Perhaps one of the most recognizable icons of film and stage history, French born Sarah Bernhardt was the most famous actress of the 19th century. Although she was of Jewish descent, she was baptized as a Catholic and raised in a convent. By the age of thirteen, she had been enrolled in the Paris Conservatoire, where she was trained.
Bernhardt's debut came at the age of eighteen and by the time she was 35, she had established herself as the greatest actress of her day— performing throughout Europe to ever larger audiences. The emotional intensity of her acting and the tone of her voice made her a rare and unique performer whose eccentricities were tolerated by an appreciating public.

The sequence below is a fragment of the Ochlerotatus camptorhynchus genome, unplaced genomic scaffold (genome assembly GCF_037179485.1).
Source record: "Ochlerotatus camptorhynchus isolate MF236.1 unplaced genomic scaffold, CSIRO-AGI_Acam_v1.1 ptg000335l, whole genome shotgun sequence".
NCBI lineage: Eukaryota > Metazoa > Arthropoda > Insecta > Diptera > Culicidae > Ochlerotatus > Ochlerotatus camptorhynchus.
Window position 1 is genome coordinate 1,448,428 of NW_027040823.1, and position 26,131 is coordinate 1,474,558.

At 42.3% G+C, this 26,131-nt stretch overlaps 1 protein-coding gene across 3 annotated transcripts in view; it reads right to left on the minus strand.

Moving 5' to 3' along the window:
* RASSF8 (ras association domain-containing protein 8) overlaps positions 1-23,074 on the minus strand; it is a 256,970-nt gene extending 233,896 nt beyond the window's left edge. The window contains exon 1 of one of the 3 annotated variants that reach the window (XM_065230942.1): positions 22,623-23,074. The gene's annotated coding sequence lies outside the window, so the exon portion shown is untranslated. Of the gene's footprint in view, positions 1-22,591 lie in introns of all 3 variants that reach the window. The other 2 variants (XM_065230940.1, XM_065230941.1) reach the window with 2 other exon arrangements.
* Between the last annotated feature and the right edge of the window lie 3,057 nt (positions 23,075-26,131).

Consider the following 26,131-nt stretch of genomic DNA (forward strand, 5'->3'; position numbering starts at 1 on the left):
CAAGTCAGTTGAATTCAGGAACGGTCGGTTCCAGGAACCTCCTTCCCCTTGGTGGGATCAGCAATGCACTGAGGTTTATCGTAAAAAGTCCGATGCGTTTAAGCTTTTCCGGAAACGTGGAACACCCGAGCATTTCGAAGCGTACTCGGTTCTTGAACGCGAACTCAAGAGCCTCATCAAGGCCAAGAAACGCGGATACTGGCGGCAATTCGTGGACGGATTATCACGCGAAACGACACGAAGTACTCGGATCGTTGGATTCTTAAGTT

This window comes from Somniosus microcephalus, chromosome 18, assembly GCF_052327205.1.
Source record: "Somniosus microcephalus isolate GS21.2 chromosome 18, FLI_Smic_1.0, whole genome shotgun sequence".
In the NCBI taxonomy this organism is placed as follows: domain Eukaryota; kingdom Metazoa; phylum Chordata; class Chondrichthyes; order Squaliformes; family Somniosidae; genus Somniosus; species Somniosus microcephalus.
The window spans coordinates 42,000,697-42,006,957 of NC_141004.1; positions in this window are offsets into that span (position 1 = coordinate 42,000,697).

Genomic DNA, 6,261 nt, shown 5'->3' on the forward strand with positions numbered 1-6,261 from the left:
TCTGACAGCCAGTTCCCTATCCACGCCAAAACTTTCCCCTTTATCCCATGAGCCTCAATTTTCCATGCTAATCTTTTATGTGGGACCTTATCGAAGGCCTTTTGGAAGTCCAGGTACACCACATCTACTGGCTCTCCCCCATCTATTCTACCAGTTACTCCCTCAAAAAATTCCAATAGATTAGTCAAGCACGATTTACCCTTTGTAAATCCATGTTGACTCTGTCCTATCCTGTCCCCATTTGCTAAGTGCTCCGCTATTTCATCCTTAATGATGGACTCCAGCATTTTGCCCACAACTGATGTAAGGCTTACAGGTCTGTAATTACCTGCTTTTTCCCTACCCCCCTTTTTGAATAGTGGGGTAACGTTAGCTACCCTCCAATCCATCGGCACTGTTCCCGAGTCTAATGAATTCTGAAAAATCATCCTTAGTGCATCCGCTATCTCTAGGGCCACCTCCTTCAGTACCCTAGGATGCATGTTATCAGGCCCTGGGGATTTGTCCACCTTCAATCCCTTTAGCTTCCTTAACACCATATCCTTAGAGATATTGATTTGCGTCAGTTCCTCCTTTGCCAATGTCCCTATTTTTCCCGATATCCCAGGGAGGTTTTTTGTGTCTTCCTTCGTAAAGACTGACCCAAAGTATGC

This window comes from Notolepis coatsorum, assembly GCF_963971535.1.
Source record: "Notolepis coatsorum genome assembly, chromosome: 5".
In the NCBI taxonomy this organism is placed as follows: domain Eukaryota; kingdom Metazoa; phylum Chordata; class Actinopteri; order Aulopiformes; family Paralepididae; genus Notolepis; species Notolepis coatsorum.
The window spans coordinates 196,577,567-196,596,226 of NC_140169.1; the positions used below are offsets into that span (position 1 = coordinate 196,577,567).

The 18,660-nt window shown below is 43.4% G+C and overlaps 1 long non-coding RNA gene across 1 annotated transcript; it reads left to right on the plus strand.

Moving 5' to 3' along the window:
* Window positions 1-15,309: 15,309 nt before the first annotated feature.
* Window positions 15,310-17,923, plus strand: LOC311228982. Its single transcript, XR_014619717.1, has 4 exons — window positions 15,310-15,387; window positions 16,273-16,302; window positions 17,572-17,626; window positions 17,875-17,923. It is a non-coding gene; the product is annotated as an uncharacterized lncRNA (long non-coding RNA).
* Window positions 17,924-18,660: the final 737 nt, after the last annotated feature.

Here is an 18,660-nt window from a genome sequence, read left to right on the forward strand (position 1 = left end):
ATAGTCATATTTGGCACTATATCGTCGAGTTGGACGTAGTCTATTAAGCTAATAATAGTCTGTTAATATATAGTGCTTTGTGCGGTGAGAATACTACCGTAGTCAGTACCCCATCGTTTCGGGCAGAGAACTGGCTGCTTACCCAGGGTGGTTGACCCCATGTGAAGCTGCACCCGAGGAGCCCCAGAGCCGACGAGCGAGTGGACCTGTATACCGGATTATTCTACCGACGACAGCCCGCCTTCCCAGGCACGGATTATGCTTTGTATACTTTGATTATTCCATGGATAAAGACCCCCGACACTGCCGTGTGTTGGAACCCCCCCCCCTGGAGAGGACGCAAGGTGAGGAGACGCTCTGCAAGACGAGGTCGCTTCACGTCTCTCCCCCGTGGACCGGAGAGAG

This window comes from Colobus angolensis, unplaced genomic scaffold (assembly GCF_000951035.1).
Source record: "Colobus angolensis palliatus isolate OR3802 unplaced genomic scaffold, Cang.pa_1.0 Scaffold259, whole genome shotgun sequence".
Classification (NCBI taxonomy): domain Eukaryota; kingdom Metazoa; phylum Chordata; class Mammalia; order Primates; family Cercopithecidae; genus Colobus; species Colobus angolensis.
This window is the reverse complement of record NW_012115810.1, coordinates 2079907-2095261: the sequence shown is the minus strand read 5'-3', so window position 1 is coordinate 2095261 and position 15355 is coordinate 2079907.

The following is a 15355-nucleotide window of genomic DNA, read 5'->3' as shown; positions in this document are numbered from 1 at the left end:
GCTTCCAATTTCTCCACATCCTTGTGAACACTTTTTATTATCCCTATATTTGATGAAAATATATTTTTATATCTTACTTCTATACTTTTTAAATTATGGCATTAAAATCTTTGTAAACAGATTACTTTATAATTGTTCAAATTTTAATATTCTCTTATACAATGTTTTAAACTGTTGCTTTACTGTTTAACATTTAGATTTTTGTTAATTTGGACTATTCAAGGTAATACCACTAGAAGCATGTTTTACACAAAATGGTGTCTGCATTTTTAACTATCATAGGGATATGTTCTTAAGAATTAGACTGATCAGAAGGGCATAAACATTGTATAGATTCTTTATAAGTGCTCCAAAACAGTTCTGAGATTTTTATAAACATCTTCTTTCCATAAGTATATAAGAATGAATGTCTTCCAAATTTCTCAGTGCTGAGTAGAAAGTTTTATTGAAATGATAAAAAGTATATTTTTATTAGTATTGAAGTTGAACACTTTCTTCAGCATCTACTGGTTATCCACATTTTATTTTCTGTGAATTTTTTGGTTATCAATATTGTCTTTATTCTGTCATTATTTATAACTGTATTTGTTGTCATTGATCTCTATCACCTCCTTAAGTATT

Bernhardt's career continued on a largely positive trajectory for most of her life. In 1905 however, she suffered a leg injury that eventually resulted in an amputation. However, Bernhardt's work continued despite her handicap as she transitioned from stage acting to the earliest film productions.
She continued to work until just before her death in 1923.